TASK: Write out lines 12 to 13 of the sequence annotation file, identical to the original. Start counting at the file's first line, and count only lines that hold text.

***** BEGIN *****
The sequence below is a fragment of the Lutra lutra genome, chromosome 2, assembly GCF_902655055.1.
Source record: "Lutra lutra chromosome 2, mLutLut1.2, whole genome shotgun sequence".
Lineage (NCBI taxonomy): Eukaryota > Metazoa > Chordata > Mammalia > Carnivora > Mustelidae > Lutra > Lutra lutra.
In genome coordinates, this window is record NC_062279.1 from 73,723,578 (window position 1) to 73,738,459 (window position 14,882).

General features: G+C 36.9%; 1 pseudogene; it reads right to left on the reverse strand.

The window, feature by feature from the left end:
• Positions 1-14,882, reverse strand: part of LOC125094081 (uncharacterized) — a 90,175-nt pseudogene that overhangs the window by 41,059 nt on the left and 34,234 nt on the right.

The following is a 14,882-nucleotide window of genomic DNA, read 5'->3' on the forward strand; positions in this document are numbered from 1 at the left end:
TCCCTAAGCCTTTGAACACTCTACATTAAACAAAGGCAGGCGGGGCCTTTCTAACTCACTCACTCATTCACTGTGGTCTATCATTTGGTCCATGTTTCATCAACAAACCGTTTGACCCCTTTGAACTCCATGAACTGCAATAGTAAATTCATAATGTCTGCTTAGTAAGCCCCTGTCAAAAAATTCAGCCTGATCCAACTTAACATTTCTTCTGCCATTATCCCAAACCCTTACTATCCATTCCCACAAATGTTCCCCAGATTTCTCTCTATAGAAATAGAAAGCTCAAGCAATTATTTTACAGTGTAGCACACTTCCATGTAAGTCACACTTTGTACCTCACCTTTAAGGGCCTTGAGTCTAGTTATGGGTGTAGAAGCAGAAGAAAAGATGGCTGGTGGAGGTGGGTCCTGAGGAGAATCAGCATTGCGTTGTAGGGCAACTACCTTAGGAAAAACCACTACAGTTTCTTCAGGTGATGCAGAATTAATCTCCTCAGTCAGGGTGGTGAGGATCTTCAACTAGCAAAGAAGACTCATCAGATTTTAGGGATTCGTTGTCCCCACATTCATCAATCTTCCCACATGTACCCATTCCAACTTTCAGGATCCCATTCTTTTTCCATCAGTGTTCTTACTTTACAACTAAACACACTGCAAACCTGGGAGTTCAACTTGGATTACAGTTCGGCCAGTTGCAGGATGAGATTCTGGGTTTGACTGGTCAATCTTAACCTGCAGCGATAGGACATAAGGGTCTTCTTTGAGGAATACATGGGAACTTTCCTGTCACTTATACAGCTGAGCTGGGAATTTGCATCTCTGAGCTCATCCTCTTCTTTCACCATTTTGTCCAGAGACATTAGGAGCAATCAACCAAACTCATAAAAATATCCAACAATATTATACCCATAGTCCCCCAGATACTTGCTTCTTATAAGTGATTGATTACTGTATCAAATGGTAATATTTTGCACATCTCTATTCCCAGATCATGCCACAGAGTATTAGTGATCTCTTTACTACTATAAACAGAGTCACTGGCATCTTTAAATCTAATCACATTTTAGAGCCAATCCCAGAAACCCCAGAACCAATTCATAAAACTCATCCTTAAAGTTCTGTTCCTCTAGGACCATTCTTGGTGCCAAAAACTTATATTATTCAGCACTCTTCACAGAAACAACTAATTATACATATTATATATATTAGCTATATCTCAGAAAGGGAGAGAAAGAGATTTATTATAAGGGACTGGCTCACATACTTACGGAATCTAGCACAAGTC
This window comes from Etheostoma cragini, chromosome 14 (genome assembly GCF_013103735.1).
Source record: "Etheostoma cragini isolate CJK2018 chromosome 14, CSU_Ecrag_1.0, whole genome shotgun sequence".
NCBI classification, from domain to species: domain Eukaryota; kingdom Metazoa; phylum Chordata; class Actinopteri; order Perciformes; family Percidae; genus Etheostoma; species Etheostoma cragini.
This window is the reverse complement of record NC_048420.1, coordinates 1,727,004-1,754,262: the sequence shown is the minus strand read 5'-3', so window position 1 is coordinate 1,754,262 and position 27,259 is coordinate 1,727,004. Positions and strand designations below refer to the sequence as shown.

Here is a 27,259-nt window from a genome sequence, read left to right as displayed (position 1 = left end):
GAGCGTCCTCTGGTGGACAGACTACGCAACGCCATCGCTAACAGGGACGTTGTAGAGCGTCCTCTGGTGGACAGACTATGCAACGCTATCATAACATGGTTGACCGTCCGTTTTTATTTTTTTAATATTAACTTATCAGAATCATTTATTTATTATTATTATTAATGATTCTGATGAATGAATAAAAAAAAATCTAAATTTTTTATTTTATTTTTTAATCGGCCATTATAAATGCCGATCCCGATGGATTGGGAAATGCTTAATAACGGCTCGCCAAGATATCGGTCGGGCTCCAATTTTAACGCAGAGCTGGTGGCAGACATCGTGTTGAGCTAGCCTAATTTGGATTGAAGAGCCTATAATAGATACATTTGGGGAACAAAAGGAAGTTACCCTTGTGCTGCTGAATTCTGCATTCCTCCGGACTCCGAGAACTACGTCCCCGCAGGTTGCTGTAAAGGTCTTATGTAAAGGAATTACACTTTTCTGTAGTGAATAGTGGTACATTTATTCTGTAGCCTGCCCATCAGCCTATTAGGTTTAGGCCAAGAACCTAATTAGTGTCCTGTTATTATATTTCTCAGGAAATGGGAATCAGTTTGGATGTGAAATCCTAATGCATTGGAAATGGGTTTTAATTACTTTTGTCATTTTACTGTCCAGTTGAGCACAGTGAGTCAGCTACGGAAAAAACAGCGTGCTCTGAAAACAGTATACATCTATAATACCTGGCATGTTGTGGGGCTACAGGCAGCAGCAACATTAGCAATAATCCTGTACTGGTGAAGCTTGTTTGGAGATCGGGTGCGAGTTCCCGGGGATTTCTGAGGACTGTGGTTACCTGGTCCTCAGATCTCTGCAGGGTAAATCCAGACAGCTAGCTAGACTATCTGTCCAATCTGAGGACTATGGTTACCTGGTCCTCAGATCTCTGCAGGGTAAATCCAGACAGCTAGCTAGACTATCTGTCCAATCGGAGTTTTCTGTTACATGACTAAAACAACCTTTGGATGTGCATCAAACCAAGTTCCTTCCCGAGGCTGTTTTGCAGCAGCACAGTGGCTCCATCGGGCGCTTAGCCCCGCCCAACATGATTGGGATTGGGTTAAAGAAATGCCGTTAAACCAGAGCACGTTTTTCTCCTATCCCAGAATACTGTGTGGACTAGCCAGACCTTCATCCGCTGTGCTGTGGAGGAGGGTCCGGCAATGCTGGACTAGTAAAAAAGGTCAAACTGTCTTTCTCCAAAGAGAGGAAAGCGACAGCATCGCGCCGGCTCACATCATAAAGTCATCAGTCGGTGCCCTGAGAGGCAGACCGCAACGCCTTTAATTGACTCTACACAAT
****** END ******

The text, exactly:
NCBI classification, from domain to species: domain Eukaryota; kingdom Metazoa; phylum Chordata; class Actinopteri; order Perciformes; family Percidae; genus Etheostoma; species Etheostoma cragini.
This window is the reverse complement of record NC_048420.1, coordinates 1,727,004-1,754,262: the sequence shown is the minus strand read 5'-3', so window position 1 is coordinate 1,754,262 and position 27,259 is coordinate 1,727,004. Positions and strand designations below refer to the sequence as shown.